So, what can have?
We can define $ \epsilon > 0 $ arbitrary small for which the auto correlation function is not zero.
It will give us a support, arbitrary large, in the PSD with constant value.
This model of White Noise will obey the needs of Signal Processing, namely for any Linear System with finite bandwidth the properties will be as we know them yet indeed our process will obey the properties of a valid random process, stationarity included.

  • 2
    $\begingroup$ Yet, I've only ever seen the Wiener process defined as the integral of white noise. $\endgroup$
    – TimWescott
    Aug 18, 2023 at 19:21
  • 1
    $\begingroup$ I would, instead, define the Wiener Process (what we Neanderthal electrical engineers call "Brown noise" or "Red noise") as the integral of white noise. And this brown noise has infinite variance, too, (or, at least, grows without bound) if you wait long enough. $\endgroup$ Aug 19, 2023 at 5:27
  • 1
    $\begingroup$ @Royi, this is going to boil down to the same difference in understanding that engineers (and physicists) have with $\delta(t)$ (and treat it as a "function") in comparison to the rigorous mathematical treatment (that makes it into a "distribution" and not a function). We engineers are comfortable with treating the dirac impulse as a special function. If you, somehow, come to a conclusion that "band-unlimited white noise has a variance", then whatever you're talking about is different than what we are talking about. White noise has finite variance only when there is a bandwidth. $\endgroup$ Aug 19, 2023 at 5:33
  • 1
    $\begingroup$ @robertbristow-johnson, Physicists actually don't use the same definition. Again, there are Math laws. If you want the transform from the Auto Correlation to the Power Spectrum, to be Mathematically reasonable there are rules of integration to work by. It has nothing to do with Physicists or Engineers. It has to do with Math. The reason Signal Processing gets away from this is that we don't have a real interest in the Math beast of White Noise, we only care about what happens when it goes through a Linear System with limited bandwidth. $\endgroup$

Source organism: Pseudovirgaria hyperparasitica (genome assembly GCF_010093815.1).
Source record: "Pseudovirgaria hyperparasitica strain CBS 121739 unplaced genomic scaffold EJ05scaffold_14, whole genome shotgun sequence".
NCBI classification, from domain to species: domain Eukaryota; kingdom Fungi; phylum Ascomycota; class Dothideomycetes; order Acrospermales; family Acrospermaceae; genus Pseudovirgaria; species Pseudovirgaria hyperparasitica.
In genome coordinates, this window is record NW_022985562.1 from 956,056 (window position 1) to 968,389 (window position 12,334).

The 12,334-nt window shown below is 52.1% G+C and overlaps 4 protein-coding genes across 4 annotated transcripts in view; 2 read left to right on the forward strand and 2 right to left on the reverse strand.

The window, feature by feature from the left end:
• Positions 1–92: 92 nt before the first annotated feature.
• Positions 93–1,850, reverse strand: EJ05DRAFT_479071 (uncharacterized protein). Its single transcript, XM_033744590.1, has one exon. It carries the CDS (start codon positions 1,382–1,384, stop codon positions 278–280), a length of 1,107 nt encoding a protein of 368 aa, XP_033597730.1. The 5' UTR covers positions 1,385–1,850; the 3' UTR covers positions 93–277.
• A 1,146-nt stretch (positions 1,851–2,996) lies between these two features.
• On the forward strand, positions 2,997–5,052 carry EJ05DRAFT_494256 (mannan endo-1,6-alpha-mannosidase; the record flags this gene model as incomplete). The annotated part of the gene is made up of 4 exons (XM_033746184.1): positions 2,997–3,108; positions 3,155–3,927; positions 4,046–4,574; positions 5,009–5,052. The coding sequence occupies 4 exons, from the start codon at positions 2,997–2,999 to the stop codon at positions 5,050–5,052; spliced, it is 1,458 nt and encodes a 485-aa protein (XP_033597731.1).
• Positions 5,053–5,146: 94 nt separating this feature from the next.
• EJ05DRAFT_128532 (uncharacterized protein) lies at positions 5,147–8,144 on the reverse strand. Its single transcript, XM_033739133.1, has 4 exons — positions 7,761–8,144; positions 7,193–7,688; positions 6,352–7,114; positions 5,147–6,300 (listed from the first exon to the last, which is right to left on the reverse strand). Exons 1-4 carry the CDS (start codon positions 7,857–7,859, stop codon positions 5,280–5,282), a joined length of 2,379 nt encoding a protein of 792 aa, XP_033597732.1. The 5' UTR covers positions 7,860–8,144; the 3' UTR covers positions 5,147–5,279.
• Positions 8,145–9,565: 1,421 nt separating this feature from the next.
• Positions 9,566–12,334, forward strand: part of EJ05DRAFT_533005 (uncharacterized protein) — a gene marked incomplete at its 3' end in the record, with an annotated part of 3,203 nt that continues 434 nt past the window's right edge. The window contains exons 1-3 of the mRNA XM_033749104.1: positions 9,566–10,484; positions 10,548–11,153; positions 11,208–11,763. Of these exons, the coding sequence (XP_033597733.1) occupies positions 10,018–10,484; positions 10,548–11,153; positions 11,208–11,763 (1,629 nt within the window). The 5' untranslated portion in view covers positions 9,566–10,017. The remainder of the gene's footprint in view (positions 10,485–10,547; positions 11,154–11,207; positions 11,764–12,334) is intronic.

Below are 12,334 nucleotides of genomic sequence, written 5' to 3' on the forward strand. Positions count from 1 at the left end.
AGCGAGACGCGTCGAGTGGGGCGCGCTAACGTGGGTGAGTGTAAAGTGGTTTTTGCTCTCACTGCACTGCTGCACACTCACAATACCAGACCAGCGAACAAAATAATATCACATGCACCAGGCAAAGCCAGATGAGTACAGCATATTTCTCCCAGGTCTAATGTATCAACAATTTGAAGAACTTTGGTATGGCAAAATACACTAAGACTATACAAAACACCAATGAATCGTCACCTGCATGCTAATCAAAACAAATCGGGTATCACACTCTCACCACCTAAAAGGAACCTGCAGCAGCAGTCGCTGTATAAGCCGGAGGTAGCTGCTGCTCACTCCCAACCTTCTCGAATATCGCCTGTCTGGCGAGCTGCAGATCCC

– Royi
    Aug 19, 2023 at 5:37
  • 1
    $\begingroup$ @robertbristow-johnson, Also, If you're so sure about your model, I asked you, can you build me a White Noise which has an Exponential distribution? $\endgroup$
    – Royi
    Aug 19, 2023 at 5:43

Well, there's the way that Athanasios Papoulis defines it in Probability, Random Variables, and Stochastic Processes, McGraw-Hill, 1984:

We shall say that a process $\mathbf v(t)$ is white noise if its values $\mathbf v(t_i)$ and $\mathbf v(t_j)$ are uncorrelated for every $t_i$ and $t_j \ne t_i$.

Historically, I'm not sure if this was derived from a spectral point of view (i.e., starting out with a power spectrum and working backwards), or if the concept of "noise that is always different no matter how fine the time interval" came first, and broadband noise came later.

Given that signal processing evolved from pioneer radio technology, and that came from sticking bits of wire and metal plates together first, then identifying inductors, capacitors, and antennas later, I suspect that white noise was first observed and described in terms of spectra, and only later described in the time domain.

If you start with a signal that has a power spectral density $S(\omega) = 1$, then that pretty much defines that it's autocorrelation will be $R(\tau) = \delta(\tau)$. That definition for $R(\tau)$ leads directly* to Papoulis's time-domain definition.

* After, if you're picky about such things, you work through all the infinities involved with trying to apply $\delta(\tau)$ in multiple places.

  • $\begingroup$ The trick is that the property of no correlation is not enough as we need to define a distribution. It is a bit tricky as if you go one path starting with only no correlation you get some "paradoxes". $\endgroup$
    – Royi
    Aug 18, 2023 at 16:46
  • $\begingroup$ @Royi why would you need to define a distribution? You don't! You can have nice gaussian white noise, but just as much uniform distributed. $\endgroup$ Aug 18, 2023 at 18:13
  • 1
    $\begingroup$ @MarcusMüller, Actually you can't :-). This is exactly the point of the question. The model we use in Signal Processing is not coherent Mathematically. There are ways to define it coherently, they require other tools. You may look at my answer and the reference I linked to which shows why you can't have both define the Auto Correlation with Delta and the Power Spectrum as constant and say they are a pair according to Wiener Khinchin Theorem. White Noise is a limit of process. There are some delicate way to work with it which is not a concern for Signal Processing but it is for other fields. $\endgroup$
    – Royi
    Aug 18, 2023 at 18:30
  • 1
    $\begingroup$ The other funny thing is, Tim, is that I got the Papoulis book too. And although he mentions white noise a couple of times (pp 217 and 241), he really stays the hell away from the topic otherwise. That's disappointing. The college references that I am using is A.B. Carlson, Wozencraft and Jacobs, and Van Trees. Papoulis, normally very rigorous, doesn't wanna fuck with it. $\endgroup$ Aug 19, 2023 at 5:48